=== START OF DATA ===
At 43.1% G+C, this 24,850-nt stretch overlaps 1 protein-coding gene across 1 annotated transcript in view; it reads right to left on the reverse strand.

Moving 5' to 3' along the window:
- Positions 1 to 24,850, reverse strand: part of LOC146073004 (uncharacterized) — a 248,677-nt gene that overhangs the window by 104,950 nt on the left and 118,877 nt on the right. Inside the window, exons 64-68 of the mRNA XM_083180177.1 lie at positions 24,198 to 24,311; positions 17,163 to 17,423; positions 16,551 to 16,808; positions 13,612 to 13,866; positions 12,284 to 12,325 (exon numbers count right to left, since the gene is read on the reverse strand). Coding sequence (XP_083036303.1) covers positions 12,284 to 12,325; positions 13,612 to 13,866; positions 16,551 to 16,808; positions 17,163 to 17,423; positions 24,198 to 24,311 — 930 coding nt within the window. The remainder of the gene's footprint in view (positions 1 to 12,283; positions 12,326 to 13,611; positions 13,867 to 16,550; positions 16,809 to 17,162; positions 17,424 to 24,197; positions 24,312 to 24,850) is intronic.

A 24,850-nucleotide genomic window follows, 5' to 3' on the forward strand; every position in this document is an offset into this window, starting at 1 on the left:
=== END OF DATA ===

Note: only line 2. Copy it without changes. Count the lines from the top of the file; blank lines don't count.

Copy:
Moving 5' to 3' along the window: